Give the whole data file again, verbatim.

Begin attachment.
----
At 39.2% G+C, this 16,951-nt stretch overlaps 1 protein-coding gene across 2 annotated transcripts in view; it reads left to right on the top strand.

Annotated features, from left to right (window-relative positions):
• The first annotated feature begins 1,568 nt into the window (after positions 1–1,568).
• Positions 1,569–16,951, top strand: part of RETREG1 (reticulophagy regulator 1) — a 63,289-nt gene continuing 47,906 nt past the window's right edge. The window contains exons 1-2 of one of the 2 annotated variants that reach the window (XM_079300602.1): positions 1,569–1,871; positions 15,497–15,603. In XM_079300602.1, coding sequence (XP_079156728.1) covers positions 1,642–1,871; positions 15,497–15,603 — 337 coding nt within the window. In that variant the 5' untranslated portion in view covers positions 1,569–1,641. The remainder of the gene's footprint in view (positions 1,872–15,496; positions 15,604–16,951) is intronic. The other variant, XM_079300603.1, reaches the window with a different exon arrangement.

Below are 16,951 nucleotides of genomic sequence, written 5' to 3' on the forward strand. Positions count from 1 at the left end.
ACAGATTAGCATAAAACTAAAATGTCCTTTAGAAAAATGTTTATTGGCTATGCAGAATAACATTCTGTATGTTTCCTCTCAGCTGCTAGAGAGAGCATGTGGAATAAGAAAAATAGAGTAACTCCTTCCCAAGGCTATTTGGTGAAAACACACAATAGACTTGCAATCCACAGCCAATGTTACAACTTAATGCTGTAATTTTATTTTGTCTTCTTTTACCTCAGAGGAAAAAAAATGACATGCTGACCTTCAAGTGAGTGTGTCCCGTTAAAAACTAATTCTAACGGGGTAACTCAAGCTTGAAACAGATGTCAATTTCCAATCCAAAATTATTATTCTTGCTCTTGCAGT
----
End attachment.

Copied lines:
At 39.2% G+C, this 16,951-nt stretch overlaps 1 protein-coding gene across 2 annotated transcripts in view; it reads left to right on the top strand.

Annotated features, from left to right (window-relative positions):
• The first annotated feature begins 1,568 nt into the window (after positions 1–1,568).
• Positions 1,569–16,951, top strand: part of RETREG1 (reticulophagy regulator 1) — a 63,289-nt gene continuing 47,906 nt past the window's right edge. The window contains exons 1-2 of one of the 2 annotated variants that reach the window (XM_079300602.1): positions 1,569–1,871; positions 15,497–15,603. In XM_079300602.1, coding sequence (XP_079156728.1) covers positions 1,642–1,871; positions 15,497–15,603 — 337 coding nt within the window. In that variant the 5' untranslated portion in view covers positions 1,569–1,641. The remainder of the gene's footprint in view (positions 1,872–15,496; positions 15,604–16,951) is intronic. The other variant, XM_079300603.1, reaches the window with a different exon arrangement.

Below are 16,951 nucleotides of genomic sequence, written 5' to 3' on the forward strand. Positions count from 1 at the left end.
ACAGATTAGCATAAAACTAAAATGTCCTTTAGAAAAATGTTTATTGGCTATGCAGAATAACATTCTGTATGTTTCCTCTCAGCTGCTAGAGAGAGCATGTGGAATAAGAAAAATAGAGTAACTCCTTCCCAAGGCTATTTGGTGAAAACACACAATAGACTTGCAATCCACAGCCAATGTTACAACTTAATGCTGTAATTTTATTTTGTCTTCTTTTACCTCAGAGGAAAAAAAATGACATGCTGACCTTCAAGTGAGTGTGTCCCGTTAAAAACTAATTCTAACGGGGTAACTCAAGCTTGAAACAGATGTCAATTTCCAATCCAAAATTATTATTCTTGCTCTTGCAGT